Adventure With Purpose: A Recap of Our 2022 Gala

On April 2, 2022, we hosted Adventure With Purpose, our 2022 Gala. Each year we come together to celebrate and support our mission, and after three years away from an in-person gathering we were especially thrilled to be surrounded by outdoor leaders, conservation partners, legislative champions, and friends and family. Together we blew past our goal of $420,000 and raised more than $500,000 to support our efforts to transform lives and protect the outdoor experience for generations to come. Here's a recap of the incredible event.
The Mountaineers The Mountaineers
April 05, 2022
Adventure With Purpose: A Recap of Our 2022 Gala


The Mountaineers adventure with purpose. We seek out places that are bigger than ourselves to uncover joy and feel the transformative power of nature. We’re advocates, raising our voices together for this and future generations, all while adventuring in places big and small. We’re a community, teaching responsible recreation for all people to find belonging in the outdoors. And we flourish thanks to a culture of giving. Our volunteers give back and pay it forward, empowering others to confidently explore in their own backyards and beyond. 

Our supporters help us go farther, providing resources to reach more people and to preserve the outdoor experience. Each act of giving strengthens our bonds and deepens our roots. We believe we are all connected, to this earth and to each other, through the magic of outdoor play. 

Every year we gather our Mountaineers community at our Gala to celebrate these connections and raise funds to support future efforts to transform lives and protect the outdoor experience. We’re so grateful to those who were able to join us in-person and virtually, and to everyone who has supported The Mountaineers, especially during the pandemic. We blew past our goal of $420,000 and raised more than $500,000 to support Mountaineers programming and publishing.

During the evening we appreciated our shared legacy and were inspired by our vision to create a Mountaineers where all people have the opportunity to connect, experience, enjoy, and protect. It’s our goal to continue supporting this work by leading innovation in outdoor education, engaging future Mountaineers, and advocating fiercely for our natural world.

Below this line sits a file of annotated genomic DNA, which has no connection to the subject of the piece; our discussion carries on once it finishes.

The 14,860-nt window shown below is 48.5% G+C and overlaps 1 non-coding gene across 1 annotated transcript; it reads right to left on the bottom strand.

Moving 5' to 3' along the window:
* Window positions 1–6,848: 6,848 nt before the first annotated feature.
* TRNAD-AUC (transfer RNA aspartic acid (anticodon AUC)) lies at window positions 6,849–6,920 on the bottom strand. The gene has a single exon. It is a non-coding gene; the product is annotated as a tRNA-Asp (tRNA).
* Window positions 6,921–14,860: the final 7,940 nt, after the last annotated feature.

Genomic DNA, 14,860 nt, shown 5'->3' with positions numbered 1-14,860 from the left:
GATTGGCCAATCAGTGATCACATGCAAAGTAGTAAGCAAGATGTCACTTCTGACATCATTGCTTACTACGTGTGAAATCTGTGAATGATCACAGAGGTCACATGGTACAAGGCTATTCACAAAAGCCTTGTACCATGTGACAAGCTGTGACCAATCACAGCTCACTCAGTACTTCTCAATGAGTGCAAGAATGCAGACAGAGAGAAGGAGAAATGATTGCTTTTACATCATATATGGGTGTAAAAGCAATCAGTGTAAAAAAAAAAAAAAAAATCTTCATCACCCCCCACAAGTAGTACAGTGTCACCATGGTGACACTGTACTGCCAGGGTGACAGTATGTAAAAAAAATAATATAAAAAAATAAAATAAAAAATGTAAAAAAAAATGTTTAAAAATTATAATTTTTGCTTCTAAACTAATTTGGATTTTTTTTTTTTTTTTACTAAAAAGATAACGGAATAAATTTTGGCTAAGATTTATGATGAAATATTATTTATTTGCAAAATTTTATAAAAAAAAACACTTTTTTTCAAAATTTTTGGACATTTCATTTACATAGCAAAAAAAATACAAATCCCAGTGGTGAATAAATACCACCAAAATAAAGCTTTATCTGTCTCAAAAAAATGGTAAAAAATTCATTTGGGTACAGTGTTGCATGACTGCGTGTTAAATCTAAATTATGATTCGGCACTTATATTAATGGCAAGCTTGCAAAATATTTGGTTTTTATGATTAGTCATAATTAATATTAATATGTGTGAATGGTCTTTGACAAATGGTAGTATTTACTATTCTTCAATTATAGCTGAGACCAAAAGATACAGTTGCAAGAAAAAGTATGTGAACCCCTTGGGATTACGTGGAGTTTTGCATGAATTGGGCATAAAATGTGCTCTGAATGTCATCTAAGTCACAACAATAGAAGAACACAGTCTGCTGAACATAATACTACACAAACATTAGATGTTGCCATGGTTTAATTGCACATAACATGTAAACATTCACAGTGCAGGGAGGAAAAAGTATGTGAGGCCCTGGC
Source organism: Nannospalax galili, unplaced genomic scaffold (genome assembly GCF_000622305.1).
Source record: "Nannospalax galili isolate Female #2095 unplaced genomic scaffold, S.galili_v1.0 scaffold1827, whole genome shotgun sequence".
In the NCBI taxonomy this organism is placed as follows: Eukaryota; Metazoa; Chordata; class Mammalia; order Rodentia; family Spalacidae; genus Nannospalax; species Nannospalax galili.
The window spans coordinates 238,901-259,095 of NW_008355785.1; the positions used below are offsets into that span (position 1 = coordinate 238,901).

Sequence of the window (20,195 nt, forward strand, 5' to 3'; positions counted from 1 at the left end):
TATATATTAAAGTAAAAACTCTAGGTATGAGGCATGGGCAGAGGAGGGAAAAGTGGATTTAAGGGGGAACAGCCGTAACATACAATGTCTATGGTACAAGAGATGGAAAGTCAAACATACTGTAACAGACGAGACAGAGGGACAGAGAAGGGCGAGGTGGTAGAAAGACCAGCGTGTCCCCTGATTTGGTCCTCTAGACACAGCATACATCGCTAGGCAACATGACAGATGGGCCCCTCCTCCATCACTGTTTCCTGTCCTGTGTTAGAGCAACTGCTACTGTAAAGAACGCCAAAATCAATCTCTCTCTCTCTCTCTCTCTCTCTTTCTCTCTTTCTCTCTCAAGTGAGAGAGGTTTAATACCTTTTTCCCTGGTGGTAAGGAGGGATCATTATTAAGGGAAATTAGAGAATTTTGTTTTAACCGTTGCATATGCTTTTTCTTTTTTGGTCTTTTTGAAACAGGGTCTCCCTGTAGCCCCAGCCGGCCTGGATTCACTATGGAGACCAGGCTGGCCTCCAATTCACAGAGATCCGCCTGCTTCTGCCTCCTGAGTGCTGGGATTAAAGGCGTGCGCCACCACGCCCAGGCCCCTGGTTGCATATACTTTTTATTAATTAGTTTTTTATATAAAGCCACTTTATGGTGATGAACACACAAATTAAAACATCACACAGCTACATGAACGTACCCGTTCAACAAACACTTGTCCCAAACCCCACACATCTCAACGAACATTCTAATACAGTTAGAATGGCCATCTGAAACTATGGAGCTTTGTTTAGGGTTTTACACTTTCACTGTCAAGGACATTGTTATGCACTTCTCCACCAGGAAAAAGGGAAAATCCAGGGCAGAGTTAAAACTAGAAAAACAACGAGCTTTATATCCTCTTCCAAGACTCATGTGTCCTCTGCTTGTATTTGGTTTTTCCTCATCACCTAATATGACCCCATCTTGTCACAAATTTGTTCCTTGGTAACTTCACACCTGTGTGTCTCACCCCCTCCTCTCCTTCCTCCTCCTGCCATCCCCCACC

To kick us off, we gave our donation cards to support a favorite racer in another Tyrolean Traverse, this time in a head-to-head Mountaineers Adventure Club (MAC) Match Up. The race was a real nail-biter, including some unexpected interference, and we encourage you to read on to see the play by play or watch for yourself.

Joining our auctioneer Fred on stage to announce the Tyrolean Traverse winner was former Washington state Governor Dan Evans. Governor Evans was supposed to receive his Mountaineers Lifetime Achievement Award at our in-person Gala in 2020, but the pandemic had other ideas. He still received his award virtually and was honored with a video, but we were grateful to have him join us in person this year to recognize his contributions to our outdoor recreation and conservation community.


While enjoying dinner, we bid on incredible live-auction experiences, including a signed, rare print by our honoree of the night Dianne Roberts. 

MAC student Herman Meyer took the stage to ask attendees to give boldly to support our mission. And give boldly we did. During the raise the paddle, community members near and far gave more than $250,000. A huge thank you to all of our transformational supporters! 


We honored Dianne with the Lifetime Achievement Award, presented by her two sons, Joss and Leif Whittaker.